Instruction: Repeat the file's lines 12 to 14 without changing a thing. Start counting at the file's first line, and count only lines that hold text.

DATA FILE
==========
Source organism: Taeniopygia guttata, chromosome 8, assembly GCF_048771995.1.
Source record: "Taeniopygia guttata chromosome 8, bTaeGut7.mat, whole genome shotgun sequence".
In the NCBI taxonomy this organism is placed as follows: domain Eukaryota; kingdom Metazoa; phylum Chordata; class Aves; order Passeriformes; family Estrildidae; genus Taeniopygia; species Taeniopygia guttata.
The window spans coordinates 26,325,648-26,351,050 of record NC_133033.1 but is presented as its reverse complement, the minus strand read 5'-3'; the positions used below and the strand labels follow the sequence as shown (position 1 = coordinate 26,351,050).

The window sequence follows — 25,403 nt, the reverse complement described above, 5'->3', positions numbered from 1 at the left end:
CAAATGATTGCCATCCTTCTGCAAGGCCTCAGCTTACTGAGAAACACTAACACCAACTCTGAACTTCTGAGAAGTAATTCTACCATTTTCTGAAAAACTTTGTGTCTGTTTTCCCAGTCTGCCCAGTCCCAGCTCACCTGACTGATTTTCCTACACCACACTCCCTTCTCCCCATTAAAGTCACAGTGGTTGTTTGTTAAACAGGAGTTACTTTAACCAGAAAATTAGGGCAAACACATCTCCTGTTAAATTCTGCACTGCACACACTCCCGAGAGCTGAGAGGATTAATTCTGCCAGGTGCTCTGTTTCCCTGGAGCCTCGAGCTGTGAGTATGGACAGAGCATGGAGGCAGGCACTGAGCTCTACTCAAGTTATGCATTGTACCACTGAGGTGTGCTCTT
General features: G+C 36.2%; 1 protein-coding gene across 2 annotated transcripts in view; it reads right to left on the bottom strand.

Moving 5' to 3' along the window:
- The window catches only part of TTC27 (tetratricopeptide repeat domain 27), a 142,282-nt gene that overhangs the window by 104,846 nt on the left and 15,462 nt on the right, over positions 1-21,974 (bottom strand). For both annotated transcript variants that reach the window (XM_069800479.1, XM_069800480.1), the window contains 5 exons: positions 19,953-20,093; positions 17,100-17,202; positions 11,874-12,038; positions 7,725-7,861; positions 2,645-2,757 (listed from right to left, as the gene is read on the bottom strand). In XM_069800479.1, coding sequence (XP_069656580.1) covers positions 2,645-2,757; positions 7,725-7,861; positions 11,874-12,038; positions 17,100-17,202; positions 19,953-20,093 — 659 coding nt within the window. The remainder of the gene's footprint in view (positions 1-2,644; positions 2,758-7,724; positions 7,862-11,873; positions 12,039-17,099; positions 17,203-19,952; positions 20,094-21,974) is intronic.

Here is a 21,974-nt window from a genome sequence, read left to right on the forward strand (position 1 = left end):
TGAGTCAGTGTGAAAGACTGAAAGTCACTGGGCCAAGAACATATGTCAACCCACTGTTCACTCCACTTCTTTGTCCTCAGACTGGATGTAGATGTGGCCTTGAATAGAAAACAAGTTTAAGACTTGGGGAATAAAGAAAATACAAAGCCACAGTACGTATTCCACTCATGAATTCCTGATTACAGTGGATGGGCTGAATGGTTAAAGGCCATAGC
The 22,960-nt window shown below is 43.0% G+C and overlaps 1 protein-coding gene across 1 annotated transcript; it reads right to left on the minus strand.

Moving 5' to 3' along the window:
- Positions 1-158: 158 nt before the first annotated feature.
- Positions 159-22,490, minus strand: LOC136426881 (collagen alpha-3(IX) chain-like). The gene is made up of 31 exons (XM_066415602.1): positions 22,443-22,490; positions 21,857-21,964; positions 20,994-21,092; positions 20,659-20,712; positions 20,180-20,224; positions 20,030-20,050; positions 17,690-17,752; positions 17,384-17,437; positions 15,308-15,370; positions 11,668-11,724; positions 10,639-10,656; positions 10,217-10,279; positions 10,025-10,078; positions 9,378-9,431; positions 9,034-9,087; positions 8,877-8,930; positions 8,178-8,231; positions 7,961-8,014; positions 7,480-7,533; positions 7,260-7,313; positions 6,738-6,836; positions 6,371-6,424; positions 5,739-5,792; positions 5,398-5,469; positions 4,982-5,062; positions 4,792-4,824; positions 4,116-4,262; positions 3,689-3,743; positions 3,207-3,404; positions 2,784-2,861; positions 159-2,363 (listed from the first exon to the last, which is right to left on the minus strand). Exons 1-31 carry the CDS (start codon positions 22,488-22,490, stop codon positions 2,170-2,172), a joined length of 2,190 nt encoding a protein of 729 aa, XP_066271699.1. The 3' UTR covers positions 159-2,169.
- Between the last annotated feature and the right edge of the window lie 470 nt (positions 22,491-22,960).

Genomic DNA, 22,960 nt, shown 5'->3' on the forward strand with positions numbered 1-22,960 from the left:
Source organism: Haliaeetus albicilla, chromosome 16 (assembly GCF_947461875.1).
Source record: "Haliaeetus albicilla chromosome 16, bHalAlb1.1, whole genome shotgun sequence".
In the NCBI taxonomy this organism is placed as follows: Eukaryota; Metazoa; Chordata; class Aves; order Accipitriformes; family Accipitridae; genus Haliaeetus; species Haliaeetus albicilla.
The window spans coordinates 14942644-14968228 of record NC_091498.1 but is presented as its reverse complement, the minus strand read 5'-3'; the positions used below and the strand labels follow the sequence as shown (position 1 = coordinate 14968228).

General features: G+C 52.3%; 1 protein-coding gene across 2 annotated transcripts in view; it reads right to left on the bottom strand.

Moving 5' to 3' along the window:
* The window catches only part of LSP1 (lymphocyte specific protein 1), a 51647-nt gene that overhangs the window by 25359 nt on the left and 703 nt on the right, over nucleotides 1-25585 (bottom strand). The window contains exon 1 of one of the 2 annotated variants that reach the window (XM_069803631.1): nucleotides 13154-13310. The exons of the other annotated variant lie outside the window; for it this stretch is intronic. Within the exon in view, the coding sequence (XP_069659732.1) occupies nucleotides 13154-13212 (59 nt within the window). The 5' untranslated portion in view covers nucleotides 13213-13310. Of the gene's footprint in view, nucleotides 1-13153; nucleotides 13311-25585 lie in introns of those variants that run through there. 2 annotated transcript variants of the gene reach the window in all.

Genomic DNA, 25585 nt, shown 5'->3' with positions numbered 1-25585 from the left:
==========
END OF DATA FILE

The 22,960-nt window shown below is 43.0% G+C and overlaps 1 protein-coding gene across 1 annotated transcript; it reads right to left on the minus strand.

Moving 5' to 3' along the window:
- Positions 1-158: 158 nt before the first annotated feature.